Ordering Circuit Boards

PCB Options

There are a number of different options available when ordering PCBs. Not all services provide all options, so knowing what capabilities you want can be an important part of picking an appropriate service. Here are some of the main options to consider. (Note that this discussion assumes that you’re going to be soldering the components to the PCB yourself. If you’re planning to have boards automatically assembled by machine, you’ll need to coordinate these options with the assembly service to ensure that the PCBs are compatible with their processes.)

Number of Layers

This is probably the biggest differentiator between services. Two-layer boards are the cheapest, with four layers often a good bit more expensive. Many services don’t support more than four layers, and those that do are expensive. Typically, you won’t save any money or time by ordering a one-layer board vs. a two layer one.

Of course, the number of layers in the board isn’t something you can change if you’re just trying order a copy of an existing design, so there’s not much to choose here. Just look for a service with the right number of layers.

Solder-Mask and Silk-Screen Layers

Whether or not to get solder-mask and silk-screen is probably the biggest choice you have to make when ordering a board. Foregoing them can save money and time, but unless you’re confident in your ability to solder the board without them, I’d recommend getting the solder-mask and silk-screen. To tell whether these are included or not, look for phrases like “No mask. No legend.” or “Green mask. White legend.” Services without solder mask and silk-screen layers are often called “basic” or “bare-bones” or similar. Some services charge extra to get silk-screen on both sides; again, I’d omit this only if you’re confident you won’t need to refer to the labels on the bottom of the board.

Board Shape (Routing)

Some services will only cut boards out as rectangles, or in other simple shapes. You can order boards that were designed with more complex shapes, you’ll just get them back as rectangles. (The copper itself will still have the correct shape.) Other services charge more for complex shapes (which can include something as simple as a rectangle with rounded corners). Cutting out the board is typically referred to as “routing” as in “Boards are routed as rectangles or circles”.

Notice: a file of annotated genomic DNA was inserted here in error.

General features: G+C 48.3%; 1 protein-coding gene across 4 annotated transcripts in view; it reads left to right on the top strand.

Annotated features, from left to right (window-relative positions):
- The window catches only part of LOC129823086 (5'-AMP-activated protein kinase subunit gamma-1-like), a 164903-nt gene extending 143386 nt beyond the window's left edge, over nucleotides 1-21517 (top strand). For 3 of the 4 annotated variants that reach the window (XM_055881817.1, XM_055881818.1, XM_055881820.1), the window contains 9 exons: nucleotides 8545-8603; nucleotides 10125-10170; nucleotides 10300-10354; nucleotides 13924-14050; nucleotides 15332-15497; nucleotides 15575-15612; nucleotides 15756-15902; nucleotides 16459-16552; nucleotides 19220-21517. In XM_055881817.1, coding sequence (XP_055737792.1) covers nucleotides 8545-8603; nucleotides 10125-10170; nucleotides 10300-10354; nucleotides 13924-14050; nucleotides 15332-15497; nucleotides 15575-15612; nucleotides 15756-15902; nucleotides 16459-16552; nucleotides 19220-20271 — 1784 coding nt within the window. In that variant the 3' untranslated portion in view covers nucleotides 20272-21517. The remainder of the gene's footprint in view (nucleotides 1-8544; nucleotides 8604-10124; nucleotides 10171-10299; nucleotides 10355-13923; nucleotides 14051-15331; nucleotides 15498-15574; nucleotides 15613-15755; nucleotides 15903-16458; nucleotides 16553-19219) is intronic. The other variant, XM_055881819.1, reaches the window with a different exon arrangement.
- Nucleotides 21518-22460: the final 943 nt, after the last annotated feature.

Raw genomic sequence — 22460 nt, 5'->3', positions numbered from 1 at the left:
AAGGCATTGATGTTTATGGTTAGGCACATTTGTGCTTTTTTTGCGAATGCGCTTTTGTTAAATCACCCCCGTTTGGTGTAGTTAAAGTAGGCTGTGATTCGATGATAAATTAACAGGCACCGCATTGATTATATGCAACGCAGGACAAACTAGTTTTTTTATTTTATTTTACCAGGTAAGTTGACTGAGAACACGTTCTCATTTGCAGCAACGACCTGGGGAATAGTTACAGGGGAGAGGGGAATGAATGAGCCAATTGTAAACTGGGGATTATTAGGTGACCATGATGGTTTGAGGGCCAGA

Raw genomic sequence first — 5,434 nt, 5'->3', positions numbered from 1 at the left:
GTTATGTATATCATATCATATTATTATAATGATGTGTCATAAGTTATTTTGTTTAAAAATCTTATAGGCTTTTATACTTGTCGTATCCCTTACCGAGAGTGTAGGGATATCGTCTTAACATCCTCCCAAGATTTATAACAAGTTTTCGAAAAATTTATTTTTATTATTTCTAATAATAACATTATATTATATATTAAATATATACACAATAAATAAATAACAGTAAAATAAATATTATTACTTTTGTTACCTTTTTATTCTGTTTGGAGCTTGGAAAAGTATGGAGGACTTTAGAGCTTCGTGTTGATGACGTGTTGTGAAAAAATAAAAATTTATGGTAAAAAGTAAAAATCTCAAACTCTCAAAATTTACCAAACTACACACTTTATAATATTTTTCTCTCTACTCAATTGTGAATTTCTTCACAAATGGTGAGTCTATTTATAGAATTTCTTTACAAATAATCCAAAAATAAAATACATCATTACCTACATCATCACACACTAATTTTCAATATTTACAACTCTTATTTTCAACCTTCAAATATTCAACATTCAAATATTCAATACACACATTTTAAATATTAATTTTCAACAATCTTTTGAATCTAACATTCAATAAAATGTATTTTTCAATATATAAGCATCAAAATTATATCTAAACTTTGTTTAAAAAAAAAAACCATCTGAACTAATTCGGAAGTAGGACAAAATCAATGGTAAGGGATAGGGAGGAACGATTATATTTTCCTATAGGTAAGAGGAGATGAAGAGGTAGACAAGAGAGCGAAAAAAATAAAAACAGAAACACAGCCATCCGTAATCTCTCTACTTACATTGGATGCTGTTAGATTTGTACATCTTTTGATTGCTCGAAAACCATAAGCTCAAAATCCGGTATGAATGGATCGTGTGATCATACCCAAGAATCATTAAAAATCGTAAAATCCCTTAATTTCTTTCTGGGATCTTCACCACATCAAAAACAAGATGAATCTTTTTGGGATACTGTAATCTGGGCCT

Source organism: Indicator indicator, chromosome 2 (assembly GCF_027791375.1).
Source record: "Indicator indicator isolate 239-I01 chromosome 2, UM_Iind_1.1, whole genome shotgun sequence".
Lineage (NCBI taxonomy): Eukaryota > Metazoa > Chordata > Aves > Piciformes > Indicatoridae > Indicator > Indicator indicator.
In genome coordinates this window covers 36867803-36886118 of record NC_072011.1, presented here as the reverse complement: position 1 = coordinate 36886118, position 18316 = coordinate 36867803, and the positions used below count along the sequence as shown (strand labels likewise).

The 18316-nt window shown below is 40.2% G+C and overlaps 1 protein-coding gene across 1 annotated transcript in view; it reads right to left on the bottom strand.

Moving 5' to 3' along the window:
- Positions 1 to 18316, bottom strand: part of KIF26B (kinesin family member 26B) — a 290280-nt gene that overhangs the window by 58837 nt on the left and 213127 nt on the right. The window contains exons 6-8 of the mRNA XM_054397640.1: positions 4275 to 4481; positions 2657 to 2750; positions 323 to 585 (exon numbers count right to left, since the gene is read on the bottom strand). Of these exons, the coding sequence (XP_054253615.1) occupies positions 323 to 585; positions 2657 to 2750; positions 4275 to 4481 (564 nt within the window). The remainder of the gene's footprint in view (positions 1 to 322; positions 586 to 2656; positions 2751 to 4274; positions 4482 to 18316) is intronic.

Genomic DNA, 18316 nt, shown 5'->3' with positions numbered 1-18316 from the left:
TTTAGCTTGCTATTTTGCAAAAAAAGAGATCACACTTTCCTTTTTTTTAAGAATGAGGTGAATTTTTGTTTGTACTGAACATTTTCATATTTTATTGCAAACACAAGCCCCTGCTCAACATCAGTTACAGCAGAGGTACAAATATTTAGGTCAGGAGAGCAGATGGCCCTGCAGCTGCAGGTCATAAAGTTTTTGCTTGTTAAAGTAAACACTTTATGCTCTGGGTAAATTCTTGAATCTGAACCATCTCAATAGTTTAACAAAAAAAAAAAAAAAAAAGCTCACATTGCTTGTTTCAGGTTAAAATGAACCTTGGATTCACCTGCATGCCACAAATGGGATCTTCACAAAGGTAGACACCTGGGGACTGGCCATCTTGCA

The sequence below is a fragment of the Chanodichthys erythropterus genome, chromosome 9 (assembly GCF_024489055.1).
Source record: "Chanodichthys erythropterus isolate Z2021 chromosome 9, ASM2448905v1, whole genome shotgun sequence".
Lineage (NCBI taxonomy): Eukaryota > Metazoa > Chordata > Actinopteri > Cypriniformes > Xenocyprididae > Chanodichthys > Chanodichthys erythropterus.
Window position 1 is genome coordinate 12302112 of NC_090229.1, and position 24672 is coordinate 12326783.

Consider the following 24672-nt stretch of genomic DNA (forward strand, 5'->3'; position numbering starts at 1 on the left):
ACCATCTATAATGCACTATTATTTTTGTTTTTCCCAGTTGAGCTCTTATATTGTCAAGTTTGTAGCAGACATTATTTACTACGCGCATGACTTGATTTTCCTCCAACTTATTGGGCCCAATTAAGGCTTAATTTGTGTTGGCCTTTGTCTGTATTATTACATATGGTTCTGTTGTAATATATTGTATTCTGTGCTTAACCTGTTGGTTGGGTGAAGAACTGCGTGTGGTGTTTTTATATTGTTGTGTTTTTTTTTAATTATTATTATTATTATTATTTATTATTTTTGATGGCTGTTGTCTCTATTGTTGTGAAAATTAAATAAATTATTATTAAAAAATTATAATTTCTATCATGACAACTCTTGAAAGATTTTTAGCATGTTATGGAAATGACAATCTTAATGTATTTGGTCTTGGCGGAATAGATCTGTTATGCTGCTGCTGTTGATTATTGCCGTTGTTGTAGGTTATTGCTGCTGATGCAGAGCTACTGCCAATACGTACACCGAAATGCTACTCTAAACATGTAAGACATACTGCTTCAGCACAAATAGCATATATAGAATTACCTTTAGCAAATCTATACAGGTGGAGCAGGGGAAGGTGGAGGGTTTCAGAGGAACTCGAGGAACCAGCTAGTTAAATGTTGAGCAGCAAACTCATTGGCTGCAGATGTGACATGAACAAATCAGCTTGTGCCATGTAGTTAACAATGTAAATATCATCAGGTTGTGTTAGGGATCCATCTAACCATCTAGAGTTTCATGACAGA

Note that internal cut-outs (besides simple circular holes, which are drilled) are not necessarily a standard element of most PCBs. You’ll often need to pay extra to get these routed. In addition, you may want to provide a special comment noting the existence of the internal cutout, so the board service doesn’t miss it.

Finally, note that services have maximum and, often, minimum board sizes. You’ll need to check these against your design.


Some services let you pick a different color for your solder mask, instead of the usual green. You may have to pay extra for this. OSH Park makes all their boards purple.

Turn-Around Time

Different services offer different turn-around times. Typically, the faster you want to get your boards, the more it will cost. Faster services will make your board the day or the day after you order them and ship them to you overnight. Slower services might take a couple of weeks. If you order boards from China and want to save on shipping, it might take a month for them to arrive by sea. In the services section below, I’ll describe the turn-around times offered by the various providers.


The more boards you order, the cheaper it will be. Even low-volume prototyping services tend to have a minimum quantity of two to four boards. If you just want one board, look for the cheapest total price but be aware that you’ll probably end up with some extra boards (which can be useful if there’s a problem with the first one). Again, I’ll discuss the quantities offered by the various services below.


PCB services typically provide detailed specifications about various aspects of their boards. Often, you don’t need to worry about these (the defaults are usually fine), but I’ll describe some of them here so you know what they mean. The standard thickness for a PCB is 0.062″ or 0.063″ (about 1/16th of an inch, or 1.6mm). The default copper thickness for two-layer boards is usually 1 oz. (the thickness resulting from distributing an ounce of copper over a square foot of material, or approximately 0.0014 inches). This is probably fine. Four-layer boards may have thinner copper layers (e.g. 0.5 oz.). You may also have multiple options for the finish of the copper; again, the default is probably fine. You may also be given details about the composition of the solder-mask, but I’ve never needed to worry about what they meant.

The other important specifications refer to the minimum (and maximum) sizes for various features of the circuit itself. For example, vendors will typically specify a minimum thickness for the PCB traces (copper connections) and for the distance between adjacent traces. These are usually specified in mils, or thousandths of an inch. For example, “6 Mil line/gap minimum” means that the traces need to be at least 0.006 inches wide, and at least 0.006″ apart. You’ll also see minimum drill sizes; these refer to the smallest holes you can get in the board. Unless you’re ordering a very sophisticated board, however, you probably won’t run into these minimum sizes. (For example, I personally never use traces thinner than 0.008 inches, which is above the minimums for most services.)

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